Thursday, March 10, 2011


Sunday morning before going to the Zilker Kite Festival as is our annual family tradition, I got a horrendous email that our young friend Trevor Searle had passed away in a skateboarding accident Saturday afternoon. He was 18, just about to graduate, begin college, and serve a church mission.

While skateboarding down a long hill in a local subdivision, he was being towed by a car back up the hill, lost his balance, and hit his head on the pavement while not wearing his helmet.

Troy and I both taught Trevor in Sunday school for several years when he was 11-13, and despite our best efforts remained one of the only kids in the class who seemed to not only remember who we are but always struck up a conversation when he saw us. He was charismatic, fun loving, lived big and loved life, a spiritual and moral young man. As this photo taken by my friend Shawneen Williams clearly shows, he found a way to be a strong upstanding Christian and still have an amazing good time, and was a shining example of this to his friends.

I find the experience for me as a mother has been very telling of some parenting issues and expectations I didn't realize that I had and need to address. I haven't been able to speak with his parents yet, which is wonderful because they are surrounded by incredibly supportive family and close friends, so I have had an opportunity to look through my own lens and work through some emotions. I go between desperately hugging and cherishing my sweet children to anger at the power I have given them to hurt me. Yet with all light there must be darkness in order to know joy from pain, and coupled with our intense and desperate love for our children is the risk of crushing pain or loss.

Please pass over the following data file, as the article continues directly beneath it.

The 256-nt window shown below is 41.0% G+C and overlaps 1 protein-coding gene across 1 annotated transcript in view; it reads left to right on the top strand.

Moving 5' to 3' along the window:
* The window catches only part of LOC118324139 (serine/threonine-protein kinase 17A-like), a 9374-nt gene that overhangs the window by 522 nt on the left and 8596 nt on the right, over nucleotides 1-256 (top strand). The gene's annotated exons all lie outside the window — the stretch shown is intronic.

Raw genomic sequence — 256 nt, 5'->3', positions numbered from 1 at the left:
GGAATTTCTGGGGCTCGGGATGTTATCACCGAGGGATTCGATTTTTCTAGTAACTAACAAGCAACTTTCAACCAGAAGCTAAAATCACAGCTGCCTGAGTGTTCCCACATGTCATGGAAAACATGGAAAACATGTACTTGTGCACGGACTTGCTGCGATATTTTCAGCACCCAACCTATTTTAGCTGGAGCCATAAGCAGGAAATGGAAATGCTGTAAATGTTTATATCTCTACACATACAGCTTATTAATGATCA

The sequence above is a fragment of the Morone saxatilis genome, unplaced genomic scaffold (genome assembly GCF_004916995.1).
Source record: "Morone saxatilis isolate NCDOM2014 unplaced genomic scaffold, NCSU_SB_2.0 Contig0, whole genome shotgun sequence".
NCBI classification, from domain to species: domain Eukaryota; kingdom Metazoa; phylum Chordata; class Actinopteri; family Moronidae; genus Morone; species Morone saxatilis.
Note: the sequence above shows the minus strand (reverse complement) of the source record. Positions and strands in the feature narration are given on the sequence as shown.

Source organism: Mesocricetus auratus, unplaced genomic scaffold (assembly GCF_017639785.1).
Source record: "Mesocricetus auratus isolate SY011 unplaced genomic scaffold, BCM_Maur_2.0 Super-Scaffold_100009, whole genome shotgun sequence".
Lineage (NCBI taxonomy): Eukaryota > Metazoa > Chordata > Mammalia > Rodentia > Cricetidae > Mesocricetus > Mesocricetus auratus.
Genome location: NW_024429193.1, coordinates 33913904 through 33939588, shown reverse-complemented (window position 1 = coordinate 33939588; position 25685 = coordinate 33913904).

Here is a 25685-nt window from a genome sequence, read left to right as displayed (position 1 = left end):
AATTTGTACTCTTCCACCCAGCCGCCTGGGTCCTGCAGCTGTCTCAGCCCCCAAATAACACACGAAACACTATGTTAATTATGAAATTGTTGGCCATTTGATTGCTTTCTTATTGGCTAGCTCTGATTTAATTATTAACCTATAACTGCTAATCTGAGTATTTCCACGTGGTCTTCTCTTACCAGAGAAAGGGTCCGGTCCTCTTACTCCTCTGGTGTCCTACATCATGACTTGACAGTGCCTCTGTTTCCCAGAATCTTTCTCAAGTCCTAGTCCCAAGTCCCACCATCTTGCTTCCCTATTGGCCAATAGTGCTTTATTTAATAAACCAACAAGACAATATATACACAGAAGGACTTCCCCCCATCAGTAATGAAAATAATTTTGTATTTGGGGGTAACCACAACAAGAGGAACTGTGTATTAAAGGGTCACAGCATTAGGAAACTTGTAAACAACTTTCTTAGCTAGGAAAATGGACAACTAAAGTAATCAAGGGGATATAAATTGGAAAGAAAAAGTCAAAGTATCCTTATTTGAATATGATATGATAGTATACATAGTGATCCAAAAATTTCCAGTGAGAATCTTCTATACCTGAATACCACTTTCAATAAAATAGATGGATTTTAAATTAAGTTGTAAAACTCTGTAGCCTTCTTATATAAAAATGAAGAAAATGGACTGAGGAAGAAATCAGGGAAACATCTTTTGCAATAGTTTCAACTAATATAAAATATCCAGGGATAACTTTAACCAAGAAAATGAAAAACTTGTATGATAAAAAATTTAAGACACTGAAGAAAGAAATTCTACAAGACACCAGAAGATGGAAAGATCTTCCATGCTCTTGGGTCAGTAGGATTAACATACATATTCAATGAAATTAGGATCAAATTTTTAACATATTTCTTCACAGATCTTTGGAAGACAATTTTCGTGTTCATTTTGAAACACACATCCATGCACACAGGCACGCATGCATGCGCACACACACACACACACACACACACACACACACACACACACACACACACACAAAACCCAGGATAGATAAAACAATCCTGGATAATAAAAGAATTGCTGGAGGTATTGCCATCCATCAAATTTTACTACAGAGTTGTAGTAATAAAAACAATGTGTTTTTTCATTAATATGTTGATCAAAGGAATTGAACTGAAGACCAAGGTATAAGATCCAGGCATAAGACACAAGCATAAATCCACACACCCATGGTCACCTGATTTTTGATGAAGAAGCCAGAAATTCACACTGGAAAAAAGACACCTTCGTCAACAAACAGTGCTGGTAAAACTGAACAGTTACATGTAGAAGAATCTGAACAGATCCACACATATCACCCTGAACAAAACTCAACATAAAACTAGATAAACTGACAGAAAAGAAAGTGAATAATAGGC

Trevor honored his parents and his god by being an outstanding young man, and that is the most comforting thought at his loss. He packed more into his short life than many of us are able to do in a lifetime, yet we still grieve for the loss of him in our lives, for missing him, and for all the experiences he'll never enjoy.

This is such a difficult age to lose a child, on the brink of beginning his own life after years of careful preparation, and Trevor made such high quality choices there is no doubt his life would have become even better than most. In a moment of irresponsibility that he would warn us all against if he now could, he finds himself in another place with a new set of experiences and goals to set. We are certain he will fulfill his new obligations with excellence per his usual flavor. BLT, Be Like Trevor, is what all his friends and family are wearing on their crazy skater shoes, and that is the lesson he taught us. As his grandfather concluded at Trevor's funeral today, he would tell us to go and do likewise, my friends.

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